Seattle pollster Stuart Elway, who has been taking our state’s political temperature for decades, noticed something a little unusual when compiling his latest opinion poll.
Shortly after, a Republican surprisingly won the race for Seattle City Attorney — where we hadn’t elected someone turning red in 30 years.
Elway’s statewide poll, which he now runs for the Crosscut news site, showed a sudden and marked increase in the number of voters who were ready, when he called them, to say “Yes, I am a Republican”.
“It’s as big a leap in party identification for a party as we’ve seen in the 30 years I’ve done these surveys,” Elway told me.
The Republicans could hardly go any lower. As documented in this space many times, the Donald Trump years have completely torn the party down here.
Republican officials have all but disappeared in King County. They were wiped out in most local suburbs. Washington was kind of a purplish-blue state when Trump stepped off the escalator in 2015. (Republicans controlled our state Senate, for example.) But the moment he left the rubble-filled stage there’s a year, Republicans here had lost five state Senate seats and control of that body, as well as seven seats in the state House (where they now trail 58 to 41). They had also lost a seat in Congress, and today there are no statewide officeholders left on the West Coast of the contiguous 48.
Washington state voters willing to identify as Republicans hit an all-time high last year, at just 18%, down from the more typical mid-30s, according to Elway’s poll. This is heading to a third-party territory.
But Trump is gone (for now anyway). The latest poll, released this month, shows Republicans jumped 11 points to 29%. That still trails the Democrats, but only by seven points instead of more than 20 a few years ago.
Elway said he was unsure of the exact reasons for the revival.
“Joe Biden is hitting a new low every week, and Democrats are in a circular firing squad again and again,” Elway said. “So that probably has a lot to do with it – there’s widespread disappointment on the national stage.”
Add in the omicron gloom, inflation and voters’ natural inclination to favor the out-of-power party in off-year elections, and you might have something of a red wave, Elway said.
It’s not just the national scene. Rep. JT Wilcox, R-Yelm, who leads Republicans in the State House and is in his sixth term, said he’s rarely seen Democrats in Olympia so bewildered.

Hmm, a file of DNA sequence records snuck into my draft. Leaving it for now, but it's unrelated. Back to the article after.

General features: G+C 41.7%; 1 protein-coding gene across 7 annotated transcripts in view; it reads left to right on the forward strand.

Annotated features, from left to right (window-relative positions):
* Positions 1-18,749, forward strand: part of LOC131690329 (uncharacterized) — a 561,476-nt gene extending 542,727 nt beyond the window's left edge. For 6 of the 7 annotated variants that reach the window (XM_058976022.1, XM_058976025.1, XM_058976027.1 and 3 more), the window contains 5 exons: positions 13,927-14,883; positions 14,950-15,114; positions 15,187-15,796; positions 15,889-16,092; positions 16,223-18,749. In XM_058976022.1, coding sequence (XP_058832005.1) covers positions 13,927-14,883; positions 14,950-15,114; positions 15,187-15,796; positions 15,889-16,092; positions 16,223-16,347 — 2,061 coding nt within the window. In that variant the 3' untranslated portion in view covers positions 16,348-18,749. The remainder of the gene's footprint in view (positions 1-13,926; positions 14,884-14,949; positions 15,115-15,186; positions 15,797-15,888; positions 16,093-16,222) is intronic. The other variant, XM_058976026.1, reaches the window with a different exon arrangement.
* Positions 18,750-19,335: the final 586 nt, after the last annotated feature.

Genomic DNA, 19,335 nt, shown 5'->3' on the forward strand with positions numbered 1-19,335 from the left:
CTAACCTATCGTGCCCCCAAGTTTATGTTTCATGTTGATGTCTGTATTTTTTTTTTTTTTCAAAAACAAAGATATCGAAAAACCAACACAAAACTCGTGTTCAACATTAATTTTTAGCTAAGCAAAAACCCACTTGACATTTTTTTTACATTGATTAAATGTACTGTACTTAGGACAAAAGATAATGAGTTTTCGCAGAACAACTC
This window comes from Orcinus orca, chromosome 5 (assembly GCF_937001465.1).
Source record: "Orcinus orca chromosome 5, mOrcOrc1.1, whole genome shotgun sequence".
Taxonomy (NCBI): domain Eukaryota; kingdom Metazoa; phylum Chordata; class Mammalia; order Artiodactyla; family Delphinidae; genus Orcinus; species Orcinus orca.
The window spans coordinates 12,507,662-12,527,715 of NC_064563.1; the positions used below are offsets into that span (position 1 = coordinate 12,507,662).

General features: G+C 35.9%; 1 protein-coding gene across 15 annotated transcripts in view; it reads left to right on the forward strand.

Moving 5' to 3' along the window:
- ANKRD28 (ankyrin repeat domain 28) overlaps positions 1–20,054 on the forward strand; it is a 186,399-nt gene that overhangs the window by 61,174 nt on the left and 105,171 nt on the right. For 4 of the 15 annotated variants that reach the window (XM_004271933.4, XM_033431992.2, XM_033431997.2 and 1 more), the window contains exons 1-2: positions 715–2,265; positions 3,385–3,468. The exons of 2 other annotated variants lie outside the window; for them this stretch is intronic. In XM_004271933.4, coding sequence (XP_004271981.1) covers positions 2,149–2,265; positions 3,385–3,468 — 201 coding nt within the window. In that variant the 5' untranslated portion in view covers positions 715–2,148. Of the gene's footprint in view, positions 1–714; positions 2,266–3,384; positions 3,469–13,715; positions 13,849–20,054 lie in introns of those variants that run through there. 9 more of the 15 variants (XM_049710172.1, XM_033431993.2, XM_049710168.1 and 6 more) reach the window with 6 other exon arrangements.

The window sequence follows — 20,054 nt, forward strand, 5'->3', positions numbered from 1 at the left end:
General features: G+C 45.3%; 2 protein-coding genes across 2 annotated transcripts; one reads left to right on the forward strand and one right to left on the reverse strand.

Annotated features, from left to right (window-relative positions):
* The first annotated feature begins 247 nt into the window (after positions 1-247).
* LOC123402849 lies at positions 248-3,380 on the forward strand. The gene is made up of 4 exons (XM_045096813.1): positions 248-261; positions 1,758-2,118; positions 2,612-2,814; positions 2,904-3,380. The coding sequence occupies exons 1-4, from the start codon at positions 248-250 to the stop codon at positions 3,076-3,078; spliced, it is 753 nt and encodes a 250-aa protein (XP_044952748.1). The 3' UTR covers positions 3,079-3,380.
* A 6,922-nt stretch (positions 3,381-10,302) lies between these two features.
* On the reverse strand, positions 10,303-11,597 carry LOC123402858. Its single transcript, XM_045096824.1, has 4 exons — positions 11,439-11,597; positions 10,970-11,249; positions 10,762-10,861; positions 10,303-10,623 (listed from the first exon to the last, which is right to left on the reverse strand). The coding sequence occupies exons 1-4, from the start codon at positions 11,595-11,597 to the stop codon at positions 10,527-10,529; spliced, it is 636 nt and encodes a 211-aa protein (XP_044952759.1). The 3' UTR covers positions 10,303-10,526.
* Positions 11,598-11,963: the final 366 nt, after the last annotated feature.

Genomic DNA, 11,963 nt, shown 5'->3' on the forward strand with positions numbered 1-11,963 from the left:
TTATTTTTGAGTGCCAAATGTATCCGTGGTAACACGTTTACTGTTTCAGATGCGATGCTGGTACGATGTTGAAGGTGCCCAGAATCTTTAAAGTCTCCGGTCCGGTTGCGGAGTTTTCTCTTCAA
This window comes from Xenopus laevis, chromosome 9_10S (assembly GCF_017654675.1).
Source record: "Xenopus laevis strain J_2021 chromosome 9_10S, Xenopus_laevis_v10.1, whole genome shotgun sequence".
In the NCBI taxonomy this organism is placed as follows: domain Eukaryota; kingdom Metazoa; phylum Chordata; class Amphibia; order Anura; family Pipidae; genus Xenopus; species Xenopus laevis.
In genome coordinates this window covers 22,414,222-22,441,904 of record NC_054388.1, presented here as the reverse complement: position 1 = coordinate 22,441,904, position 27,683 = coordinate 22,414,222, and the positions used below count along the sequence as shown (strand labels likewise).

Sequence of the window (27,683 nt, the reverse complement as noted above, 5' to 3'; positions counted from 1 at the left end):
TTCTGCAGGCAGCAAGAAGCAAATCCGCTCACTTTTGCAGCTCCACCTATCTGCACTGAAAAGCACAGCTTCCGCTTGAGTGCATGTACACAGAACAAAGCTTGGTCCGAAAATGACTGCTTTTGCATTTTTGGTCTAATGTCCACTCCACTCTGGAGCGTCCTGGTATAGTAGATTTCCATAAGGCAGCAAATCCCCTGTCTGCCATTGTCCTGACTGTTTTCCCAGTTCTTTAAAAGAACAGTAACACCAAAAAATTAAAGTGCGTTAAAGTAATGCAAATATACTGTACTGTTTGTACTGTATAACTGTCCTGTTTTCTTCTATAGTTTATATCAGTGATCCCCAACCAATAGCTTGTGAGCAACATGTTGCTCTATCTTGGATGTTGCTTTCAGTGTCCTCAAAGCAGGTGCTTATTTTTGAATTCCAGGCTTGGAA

“They were always very disciplined in how they did things, especially under (former State House) Speaker Frank Chopp,” Wilcox said. “But right now they’re on the defensive and backtracking on a number of things.”
It’s true. Democrats are using a lot of oxygen this year to backtrack to undo, pause or fix some high-profile reforms they passed in recent years. One is a long-term care program that was botched during last fall’s rollout, and another is about some policing bills passed last spring that proved confusing and unworkable in the streets.
They’ve also created unnecessary controversy, such as the now-passed bill to promote racial equity by reducing penalties for drive-by shootings. Last week, I wrote about an indirect effort to reduce in-person teaching time in schools, at the same time as pandemic-weary parents are clamoring for the exact opposite. A Democratic senator emailed me later to say that the hearing on that bill was a direct and “painful” mistake.
I have a theory about all this: Democrats are lost without Donald Trump.
He was the Death Star around which they could organize their fiery resistance. Without it, they wander. Nationally, they are in a leaderless fight between party factions, with Seattle Rep. Pramila Jayapal storming the left and West Virginia Sen. Joe Manchin cowering in the center.
Manchin won this final round without a contest. (A conservative magazine dubbed Jayapal the “political loser of the year — everything she does spells disaster for the Democrats.”)
I don’t know about that – there’s still time for them to compromise and adopt something. But what I mean is, it never occurred to Jayapal and Manchin to face off when they had Trump.
The same goes in reverse with the increase in the number of local voters who re-identify as Republicans. That’s because Trump is gone (again – for now). It was so toxic and polarizing that many moderate or right-wingers went into hiding, and now it’s safer to come out of that closet. Even in Seattle, apparently.
Trump’s absence therefore revives Republicans, who love him and want him back. And that kills Democrats, who hate him and hope he will forever remain a damaged asset.
Both parties should orbit something less toxic. Like agendas that they can actually pass.
Until then, it’s the weirdest moment in our tribal politics – that it’s the Democrats who, ironically, perhaps need the most for the unthinkable to happen. Which is a comeback from Donald Trump.